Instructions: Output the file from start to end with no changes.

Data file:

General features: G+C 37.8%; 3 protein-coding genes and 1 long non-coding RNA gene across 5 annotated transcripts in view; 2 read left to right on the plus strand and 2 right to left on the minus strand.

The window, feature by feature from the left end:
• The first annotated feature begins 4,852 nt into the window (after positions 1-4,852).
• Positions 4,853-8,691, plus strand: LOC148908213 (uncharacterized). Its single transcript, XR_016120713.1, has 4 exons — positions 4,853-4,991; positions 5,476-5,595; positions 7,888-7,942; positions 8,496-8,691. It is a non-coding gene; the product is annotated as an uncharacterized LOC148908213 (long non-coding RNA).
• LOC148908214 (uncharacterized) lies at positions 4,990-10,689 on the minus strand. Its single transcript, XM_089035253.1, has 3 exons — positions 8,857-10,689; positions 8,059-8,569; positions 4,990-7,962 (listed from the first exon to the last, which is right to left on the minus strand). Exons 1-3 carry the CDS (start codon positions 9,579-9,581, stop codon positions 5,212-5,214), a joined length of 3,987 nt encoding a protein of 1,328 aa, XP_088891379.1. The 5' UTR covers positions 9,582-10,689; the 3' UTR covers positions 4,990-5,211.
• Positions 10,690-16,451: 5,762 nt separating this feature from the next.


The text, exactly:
General features: G+C 37.8%; 3 protein-coding genes and 1 long non-coding RNA gene across 5 annotated transcripts in view; 2 read left to right on the plus strand and 2 right to left on the minus strand.

The window, feature by feature from the left end:
• The first annotated feature begins 4,852 nt into the window (after positions 1-4,852).
• Positions 4,853-8,691, plus strand: LOC148908213 (uncharacterized). Its single transcript, XR_016120713.1, has 4 exons — positions 4,853-4,991; positions 5,476-5,595; positions 7,888-7,942; positions 8,496-8,691. It is a non-coding gene; the product is annotated as an uncharacterized LOC148908213 (long non-coding RNA).
• LOC148908214 (uncharacterized) lies at positions 4,990-10,689 on the minus strand. Its single transcript, XM_089035253.1, has 3 exons — positions 8,857-10,689; positions 8,059-8,569; positions 4,990-7,962 (listed from the first exon to the last, which is right to left on the minus strand). Exons 1-3 carry the CDS (start codon positions 9,579-9,581, stop codon positions 5,212-5,214), a joined length of 3,987 nt encoding a protein of 1,328 aa, XP_088891379.1. The 5' UTR covers positions 9,582-10,689; the 3' UTR covers positions 4,990-5,211.
• Positions 10,690-16,451: 5,762 nt separating this feature from the next.